It may also have helped my wife to get back to work a bit earlier and settle back into a routine while there was someone still off at home to make it less of a sharp transition.


How supportive were your colleagues, line manager and company in general?


There were no issues with me taking SPL and I don’t remember it ever being questioned in a negative way. Some people were a bit surprised but ultimately people taking parental leave happens all the time. Having a man take a period off is no more or less disruptive than a woman taking maternity leave and we manage that all the time these days. I think there have been a few people since I took the time off that have made use of it on a slightly shorter basis.


Did you encounter any challenges either before, during or after SPL?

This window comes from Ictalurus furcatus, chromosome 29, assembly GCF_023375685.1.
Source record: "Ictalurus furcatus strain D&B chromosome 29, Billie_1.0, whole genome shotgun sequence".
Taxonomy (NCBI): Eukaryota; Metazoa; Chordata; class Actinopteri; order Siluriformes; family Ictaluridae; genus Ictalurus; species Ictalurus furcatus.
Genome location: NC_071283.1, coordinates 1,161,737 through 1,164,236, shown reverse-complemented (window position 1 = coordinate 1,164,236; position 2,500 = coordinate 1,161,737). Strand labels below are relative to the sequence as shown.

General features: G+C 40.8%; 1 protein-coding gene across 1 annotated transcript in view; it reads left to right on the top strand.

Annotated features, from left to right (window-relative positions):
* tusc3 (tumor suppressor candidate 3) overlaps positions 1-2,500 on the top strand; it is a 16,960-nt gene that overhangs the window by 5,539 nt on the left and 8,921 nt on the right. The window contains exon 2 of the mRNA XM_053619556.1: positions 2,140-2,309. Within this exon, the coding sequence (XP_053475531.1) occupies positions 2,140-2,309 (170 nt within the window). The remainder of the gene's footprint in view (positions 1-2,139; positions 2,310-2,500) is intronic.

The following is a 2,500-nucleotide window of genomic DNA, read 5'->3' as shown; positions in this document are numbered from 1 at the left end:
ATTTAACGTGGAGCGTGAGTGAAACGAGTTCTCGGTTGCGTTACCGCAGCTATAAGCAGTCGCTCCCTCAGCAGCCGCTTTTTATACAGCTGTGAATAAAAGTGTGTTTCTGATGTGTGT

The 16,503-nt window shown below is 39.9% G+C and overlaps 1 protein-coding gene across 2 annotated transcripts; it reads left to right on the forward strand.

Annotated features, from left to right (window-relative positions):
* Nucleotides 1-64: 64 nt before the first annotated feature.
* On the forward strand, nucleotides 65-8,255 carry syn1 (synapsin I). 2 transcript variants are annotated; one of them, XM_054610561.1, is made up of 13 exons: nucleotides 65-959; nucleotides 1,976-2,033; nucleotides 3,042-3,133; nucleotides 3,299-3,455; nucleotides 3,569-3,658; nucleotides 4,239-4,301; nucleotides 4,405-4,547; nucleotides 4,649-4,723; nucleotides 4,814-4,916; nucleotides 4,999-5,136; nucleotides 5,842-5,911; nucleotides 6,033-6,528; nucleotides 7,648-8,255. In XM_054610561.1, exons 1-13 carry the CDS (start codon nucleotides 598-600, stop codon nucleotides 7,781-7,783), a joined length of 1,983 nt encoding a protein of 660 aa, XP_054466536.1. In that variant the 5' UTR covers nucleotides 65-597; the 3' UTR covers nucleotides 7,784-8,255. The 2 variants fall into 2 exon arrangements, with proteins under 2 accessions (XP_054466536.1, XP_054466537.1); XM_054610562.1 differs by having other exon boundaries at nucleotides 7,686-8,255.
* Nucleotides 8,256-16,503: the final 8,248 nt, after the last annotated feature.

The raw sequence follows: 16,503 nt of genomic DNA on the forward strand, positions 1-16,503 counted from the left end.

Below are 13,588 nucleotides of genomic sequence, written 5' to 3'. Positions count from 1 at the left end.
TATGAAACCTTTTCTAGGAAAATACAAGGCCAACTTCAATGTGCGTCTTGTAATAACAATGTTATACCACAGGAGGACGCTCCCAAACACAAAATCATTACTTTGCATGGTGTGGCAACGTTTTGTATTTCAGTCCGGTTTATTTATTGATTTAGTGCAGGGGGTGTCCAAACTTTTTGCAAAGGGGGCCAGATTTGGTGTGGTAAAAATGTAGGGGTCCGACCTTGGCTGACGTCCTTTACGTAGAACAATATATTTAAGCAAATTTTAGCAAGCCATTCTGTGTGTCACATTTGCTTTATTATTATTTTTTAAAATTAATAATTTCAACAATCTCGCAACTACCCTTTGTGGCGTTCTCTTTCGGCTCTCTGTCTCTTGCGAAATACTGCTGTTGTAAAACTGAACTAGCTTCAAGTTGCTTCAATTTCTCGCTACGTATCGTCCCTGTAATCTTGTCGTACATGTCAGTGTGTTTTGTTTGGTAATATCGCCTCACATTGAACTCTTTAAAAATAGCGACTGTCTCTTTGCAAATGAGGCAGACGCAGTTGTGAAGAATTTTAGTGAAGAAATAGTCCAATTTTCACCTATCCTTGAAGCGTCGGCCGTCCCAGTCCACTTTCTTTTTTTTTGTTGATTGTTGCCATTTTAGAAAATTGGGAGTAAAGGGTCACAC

I don’t think taking the leave has negatively impacted my career. Having children / commitments in general does mean you need to turn down some opportunities but the leave itself if anything helped me to come back refreshed after the initial period of having a new child where it was maybe a bit more difficult to cope with lack of sleep and sudden drop in available free time. I do think if my wife had gone back to work straight away without me looking after the children for a while it would have been a more difficult transition with both of us in a similar state!


What more do you think companies and the industry as a whole could do to support working parents?